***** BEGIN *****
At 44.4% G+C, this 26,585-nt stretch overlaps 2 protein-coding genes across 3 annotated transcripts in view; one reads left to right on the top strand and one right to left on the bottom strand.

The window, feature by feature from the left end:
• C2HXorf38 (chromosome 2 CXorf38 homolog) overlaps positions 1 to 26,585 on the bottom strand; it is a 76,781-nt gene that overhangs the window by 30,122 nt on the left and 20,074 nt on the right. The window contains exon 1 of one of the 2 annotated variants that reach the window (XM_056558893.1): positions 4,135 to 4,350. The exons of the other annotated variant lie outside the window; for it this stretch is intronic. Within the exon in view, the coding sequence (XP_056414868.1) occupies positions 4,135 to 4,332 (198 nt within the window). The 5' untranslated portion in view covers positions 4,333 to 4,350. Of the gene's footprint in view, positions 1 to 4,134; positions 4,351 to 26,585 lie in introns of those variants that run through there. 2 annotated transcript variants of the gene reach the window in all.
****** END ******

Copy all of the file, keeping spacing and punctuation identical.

At 44.4% G+C, this 26,585-nt stretch overlaps 2 protein-coding genes across 3 annotated transcripts in view; one reads left to right on the top strand and one right to left on the bottom strand.

The window, feature by feature from the left end:
• C2HXorf38 (chromosome 2 CXorf38 homolog) overlaps positions 1 to 26,585 on the bottom strand; it is a 76,781-nt gene that overhangs the window by 30,122 nt on the left and 20,074 nt on the right. The window contains exon 1 of one of the 2 annotated variants that reach the window (XM_056558893.1): positions 4,135 to 4,350. The exons of the other annotated variant lie outside the window; for it this stretch is intronic. Within the exon in view, the coding sequence (XP_056414868.1) occupies positions 4,135 to 4,332 (198 nt within the window). The 5' untranslated portion in view covers positions 4,333 to 4,350. Of the gene's footprint in view, positions 1 to 4,134; positions 4,351 to 26,585 lie in introns of those variants that run through there. 2 annotated transcript variants of the gene reach the window in all.